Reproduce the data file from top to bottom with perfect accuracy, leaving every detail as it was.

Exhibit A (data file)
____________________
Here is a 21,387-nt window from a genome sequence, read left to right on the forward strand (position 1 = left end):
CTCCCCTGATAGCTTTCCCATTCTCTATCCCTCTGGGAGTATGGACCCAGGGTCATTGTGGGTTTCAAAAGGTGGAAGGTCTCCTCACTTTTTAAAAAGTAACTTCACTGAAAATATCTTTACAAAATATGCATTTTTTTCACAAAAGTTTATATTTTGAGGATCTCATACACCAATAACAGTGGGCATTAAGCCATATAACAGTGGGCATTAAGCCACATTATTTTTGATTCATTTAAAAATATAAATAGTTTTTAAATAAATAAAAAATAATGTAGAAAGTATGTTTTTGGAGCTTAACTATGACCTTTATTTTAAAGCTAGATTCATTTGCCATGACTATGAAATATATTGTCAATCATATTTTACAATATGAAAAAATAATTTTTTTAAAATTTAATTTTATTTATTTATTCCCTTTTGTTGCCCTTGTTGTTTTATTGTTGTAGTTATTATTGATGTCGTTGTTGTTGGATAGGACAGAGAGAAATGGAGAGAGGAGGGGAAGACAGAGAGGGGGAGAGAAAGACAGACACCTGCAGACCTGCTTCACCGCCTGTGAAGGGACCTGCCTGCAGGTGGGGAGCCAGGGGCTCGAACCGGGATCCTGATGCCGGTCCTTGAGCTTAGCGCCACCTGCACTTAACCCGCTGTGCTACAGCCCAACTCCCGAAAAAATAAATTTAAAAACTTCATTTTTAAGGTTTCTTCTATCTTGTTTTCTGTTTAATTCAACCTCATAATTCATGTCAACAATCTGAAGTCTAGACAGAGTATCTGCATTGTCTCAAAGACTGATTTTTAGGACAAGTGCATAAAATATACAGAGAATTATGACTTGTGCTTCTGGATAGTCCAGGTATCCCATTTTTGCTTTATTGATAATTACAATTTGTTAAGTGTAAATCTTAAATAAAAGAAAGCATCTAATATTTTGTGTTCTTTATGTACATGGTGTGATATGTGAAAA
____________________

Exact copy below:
Here is a 21,387-nt window from a genome sequence, read left to right on the forward strand (position 1 = left end):
CTCCCCTGATAGCTTTCCCATTCTCTATCCCTCTGGGAGTATGGACCCAGGGTCATTGTGGGTTTCAAAAGGTGGAAGGTCTCCTCACTTTTTAAAAAGTAACTTCACTGAAAATATCTTTACAAAATATGCATTTTTTTCACAAAAGTTTATATTTTGAGGATCTCATACACCAATAACAGTGGGCATTAAGCCATATAACAGTGGGCATTAAGCCACATTATTTTTGATTCATTTAAAAATATAAATAGTTTTTAAATAAATAAAAAATAATGTAGAAAGTATGTTTTTGGAGCTTAACTATGACCTTTATTTTAAAGCTAGATTCATTTGCCATGACTATGAAATATATTGTCAATCATATTTTACAATATGAAAAAATAATTTTTTTAAAATTTAATTTTATTTATTTATTCCCTTTTGTTGCCCTTGTTGTTTTATTGTTGTAGTTATTATTGATGTCGTTGTTGTTGGATAGGACAGAGAGAAATGGAGAGAGGAGGGGAAGACAGAGAGGGGGAGAGAAAGACAGACACCTGCAGACCTGCTTCACCGCCTGTGAAGGGACCTGCCTGCAGGTGGGGAGCCAGGGGCTCGAACCGGGATCCTGATGCCGGTCCTTGAGCTTAGCGCCACCTGCACTTAACCCGCTGTGCTACAGCCCAACTCCCGAAAAAATAAATTTAAAAACTTCATTTTTAAGGTTTCTTCTATCTTGTTTTCTGTTTAATTCAACCTCATAATTCATGTCAACAATCTGAAGTCTAGACAGAGTATCTGCATTGTCTCAAAGACTGATTTTTAGGACAAGTGCATAAAATATACAGAGAATTATGACTTGTGCTTCTGGATAGTCCAGGTATCCCATTTTTGCTTTATTGATAATTACAATTTGTTAAGTGTAAATCTTAAATAAAAGAAAGCATCTAATATTTTGTGTTCTTTATGTACATGGTGTGATATGTGAAAA